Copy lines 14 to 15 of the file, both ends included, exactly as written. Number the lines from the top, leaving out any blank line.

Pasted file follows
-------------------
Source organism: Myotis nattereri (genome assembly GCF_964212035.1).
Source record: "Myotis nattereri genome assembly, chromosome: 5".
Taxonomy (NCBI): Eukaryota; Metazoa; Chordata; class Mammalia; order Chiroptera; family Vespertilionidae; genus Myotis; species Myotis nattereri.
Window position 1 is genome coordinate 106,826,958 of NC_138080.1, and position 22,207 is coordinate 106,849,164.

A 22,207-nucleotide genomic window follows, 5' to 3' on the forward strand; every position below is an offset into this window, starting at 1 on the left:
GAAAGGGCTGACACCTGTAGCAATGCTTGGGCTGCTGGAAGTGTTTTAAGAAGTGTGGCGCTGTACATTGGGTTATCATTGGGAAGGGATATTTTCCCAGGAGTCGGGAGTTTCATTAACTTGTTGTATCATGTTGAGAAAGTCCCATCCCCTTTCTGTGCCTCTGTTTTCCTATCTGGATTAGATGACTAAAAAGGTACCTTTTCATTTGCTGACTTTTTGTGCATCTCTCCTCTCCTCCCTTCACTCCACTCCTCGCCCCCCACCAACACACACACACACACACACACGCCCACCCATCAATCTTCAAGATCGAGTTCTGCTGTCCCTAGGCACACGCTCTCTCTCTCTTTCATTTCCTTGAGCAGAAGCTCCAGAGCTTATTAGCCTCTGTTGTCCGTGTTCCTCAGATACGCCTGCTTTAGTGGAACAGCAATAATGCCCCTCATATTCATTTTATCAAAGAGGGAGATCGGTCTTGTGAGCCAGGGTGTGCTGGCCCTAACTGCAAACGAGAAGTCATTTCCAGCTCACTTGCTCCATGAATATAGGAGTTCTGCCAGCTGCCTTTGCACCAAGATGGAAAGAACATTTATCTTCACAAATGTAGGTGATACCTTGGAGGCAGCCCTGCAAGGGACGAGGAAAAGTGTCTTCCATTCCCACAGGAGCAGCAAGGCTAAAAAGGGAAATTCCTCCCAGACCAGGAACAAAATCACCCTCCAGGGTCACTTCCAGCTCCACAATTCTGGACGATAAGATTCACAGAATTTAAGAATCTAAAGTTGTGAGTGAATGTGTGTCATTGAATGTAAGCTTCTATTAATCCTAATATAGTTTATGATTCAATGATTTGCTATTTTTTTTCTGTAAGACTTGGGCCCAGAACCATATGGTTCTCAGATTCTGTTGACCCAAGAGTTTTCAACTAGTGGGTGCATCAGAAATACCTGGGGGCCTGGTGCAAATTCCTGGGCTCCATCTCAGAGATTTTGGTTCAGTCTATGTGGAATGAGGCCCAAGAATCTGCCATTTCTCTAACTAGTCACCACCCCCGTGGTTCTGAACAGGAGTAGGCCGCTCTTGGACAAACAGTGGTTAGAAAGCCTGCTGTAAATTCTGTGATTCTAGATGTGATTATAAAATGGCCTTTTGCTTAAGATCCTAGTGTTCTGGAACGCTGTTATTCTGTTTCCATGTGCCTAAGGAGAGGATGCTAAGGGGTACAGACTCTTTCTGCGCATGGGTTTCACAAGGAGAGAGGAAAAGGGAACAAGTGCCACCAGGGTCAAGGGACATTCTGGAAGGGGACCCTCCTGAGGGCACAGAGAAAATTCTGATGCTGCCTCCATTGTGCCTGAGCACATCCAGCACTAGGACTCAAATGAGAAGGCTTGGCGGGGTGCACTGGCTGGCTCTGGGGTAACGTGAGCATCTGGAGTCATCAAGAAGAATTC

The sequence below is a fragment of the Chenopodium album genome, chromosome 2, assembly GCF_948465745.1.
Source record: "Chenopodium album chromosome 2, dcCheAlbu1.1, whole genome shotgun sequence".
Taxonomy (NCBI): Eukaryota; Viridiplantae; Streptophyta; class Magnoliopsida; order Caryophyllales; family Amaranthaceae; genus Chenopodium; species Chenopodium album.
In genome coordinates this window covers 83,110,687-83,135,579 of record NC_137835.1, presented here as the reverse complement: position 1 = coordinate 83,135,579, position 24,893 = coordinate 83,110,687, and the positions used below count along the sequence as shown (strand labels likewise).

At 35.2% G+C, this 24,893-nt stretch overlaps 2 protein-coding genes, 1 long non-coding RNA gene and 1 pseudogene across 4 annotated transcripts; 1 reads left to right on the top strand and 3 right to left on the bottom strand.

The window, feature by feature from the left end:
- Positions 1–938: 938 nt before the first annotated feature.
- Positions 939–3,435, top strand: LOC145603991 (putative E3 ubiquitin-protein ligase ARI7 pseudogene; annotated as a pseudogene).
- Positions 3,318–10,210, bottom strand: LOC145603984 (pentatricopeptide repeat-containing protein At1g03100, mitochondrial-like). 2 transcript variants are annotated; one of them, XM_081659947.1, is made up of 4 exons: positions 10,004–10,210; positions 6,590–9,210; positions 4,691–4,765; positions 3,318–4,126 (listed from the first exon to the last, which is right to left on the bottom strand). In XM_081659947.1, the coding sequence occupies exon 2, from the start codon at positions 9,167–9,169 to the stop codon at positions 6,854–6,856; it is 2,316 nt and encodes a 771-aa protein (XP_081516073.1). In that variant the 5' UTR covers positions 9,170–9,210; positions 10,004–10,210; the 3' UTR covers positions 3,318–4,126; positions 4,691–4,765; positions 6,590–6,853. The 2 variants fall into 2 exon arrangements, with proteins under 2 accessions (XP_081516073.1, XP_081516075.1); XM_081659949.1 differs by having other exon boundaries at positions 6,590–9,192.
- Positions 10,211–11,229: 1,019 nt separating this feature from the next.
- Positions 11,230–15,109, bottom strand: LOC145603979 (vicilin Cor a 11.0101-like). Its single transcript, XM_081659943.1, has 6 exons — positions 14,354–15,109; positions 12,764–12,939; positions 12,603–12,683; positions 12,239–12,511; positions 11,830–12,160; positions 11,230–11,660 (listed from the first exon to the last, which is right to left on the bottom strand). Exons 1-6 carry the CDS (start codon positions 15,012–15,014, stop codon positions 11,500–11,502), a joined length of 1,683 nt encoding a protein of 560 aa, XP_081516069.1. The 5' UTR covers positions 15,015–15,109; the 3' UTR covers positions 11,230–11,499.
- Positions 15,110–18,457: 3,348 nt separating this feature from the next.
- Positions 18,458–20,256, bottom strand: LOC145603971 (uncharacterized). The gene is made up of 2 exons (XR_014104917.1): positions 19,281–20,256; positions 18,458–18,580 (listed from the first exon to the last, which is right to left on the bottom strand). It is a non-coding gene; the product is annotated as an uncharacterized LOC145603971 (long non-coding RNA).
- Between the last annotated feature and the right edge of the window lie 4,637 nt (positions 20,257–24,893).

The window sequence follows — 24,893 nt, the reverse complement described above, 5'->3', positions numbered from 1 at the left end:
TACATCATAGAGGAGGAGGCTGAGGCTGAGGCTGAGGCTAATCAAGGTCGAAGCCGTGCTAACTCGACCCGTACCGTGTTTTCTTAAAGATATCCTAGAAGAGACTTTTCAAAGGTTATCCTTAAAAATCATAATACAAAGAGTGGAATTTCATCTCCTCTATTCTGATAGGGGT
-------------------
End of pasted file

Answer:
- Positions 939–3,435, top strand: LOC145603991 (putative E3 ubiquitin-protein ligase ARI7 pseudogene; annotated as a pseudogene).
- Positions 3,318–10,210, bottom strand: LOC145603984 (pentatricopeptide repeat-containing protein At1g03100, mitochondrial-like). 2 transcript variants are annotated; one of them, XM_081659947.1, is made up of 4 exons: positions 10,004–10,210; positions 6,590–9,210; positions 4,691–4,765; positions 3,318–4,126 (listed from the first exon to the last, which is right to left on the bottom strand). In XM_081659947.1, the coding sequence occupies exon 2, from the start codon at positions 9,167–9,169 to the stop codon at positions 6,854–6,856; it is 2,316 nt and encodes a 771-aa protein (XP_081516073.1). In that variant the 5' UTR covers positions 9,170–9,210; positions 10,004–10,210; the 3' UTR covers positions 3,318–4,126; positions 4,691–4,765; positions 6,590–6,853. The 2 variants fall into 2 exon arrangements, with proteins under 2 accessions (XP_081516073.1, XP_081516075.1); XM_081659949.1 differs by having other exon boundaries at positions 6,590–9,192.